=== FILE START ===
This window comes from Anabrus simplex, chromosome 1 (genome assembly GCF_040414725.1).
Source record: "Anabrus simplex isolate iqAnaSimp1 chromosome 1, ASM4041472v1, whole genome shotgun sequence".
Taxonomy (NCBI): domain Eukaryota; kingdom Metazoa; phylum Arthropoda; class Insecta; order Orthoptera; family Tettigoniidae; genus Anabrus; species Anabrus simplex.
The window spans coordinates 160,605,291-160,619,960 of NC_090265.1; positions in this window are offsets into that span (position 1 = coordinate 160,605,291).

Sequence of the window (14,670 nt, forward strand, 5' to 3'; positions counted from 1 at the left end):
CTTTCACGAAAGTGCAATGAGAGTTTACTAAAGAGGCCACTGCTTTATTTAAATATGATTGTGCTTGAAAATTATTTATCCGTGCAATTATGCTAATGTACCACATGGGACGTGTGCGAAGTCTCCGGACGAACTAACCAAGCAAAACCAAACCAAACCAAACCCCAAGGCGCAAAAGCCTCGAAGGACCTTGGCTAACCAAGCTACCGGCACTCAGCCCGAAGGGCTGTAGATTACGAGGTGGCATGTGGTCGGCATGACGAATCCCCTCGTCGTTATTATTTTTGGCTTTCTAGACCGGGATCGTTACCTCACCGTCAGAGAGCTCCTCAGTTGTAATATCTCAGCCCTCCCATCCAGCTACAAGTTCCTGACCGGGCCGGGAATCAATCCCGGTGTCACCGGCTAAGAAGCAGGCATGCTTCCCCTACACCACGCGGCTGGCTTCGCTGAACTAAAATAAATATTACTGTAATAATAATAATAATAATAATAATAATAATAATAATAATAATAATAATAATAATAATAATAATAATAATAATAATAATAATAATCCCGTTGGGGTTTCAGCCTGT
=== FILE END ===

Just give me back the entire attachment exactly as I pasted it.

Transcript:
This window comes from Anabrus simplex, chromosome 1 (genome assembly GCF_040414725.1).
Source record: "Anabrus simplex isolate iqAnaSimp1 chromosome 1, ASM4041472v1, whole genome shotgun sequence".
Taxonomy (NCBI): domain Eukaryota; kingdom Metazoa; phylum Arthropoda; class Insecta; order Orthoptera; family Tettigoniidae; genus Anabrus; species Anabrus simplex.
The window spans coordinates 160,605,291-160,619,960 of NC_090265.1; positions in this window are offsets into that span (position 1 = coordinate 160,605,291).

Sequence of the window (14,670 nt, forward strand, 5' to 3'; positions counted from 1 at the left end):
CTTTCACGAAAGTGCAATGAGAGTTTACTAAAGAGGCCACTGCTTTATTTAAATATGATTGTGCTTGAAAATTATTTATCCGTGCAATTATGCTAATGTACCACATGGGACGTGTGCGAAGTCTCCGGACGAACTAACCAAGCAAAACCAAACCAAACCAAACCCCAAGGCGCAAAAGCCTCGAAGGACCTTGGCTAACCAAGCTACCGGCACTCAGCCCGAAGGGCTGTAGATTACGAGGTGGCATGTGGTCGGCATGACGAATCCCCTCGTCGTTATTATTTTTGGCTTTCTAGACCGGGATCGTTACCTCACCGTCAGAGAGCTCCTCAGTTGTAATATCTCAGCCCTCCCATCCAGCTACAAGTTCCTGACCGGGCCGGGAATCAATCCCGGTGTCACCGGCTAAGAAGCAGGCATGCTTCCCCTACACCACGCGGCTGGCTTCGCTGAACTAAAATAAATATTACTGTAATAATAATAATAATAATAATAATAATAATAATAATAATAATAATAATAATAATAATAATAATAATAATAATAATAATAATAATCCCGTTGGGGTTTCAGCCTGT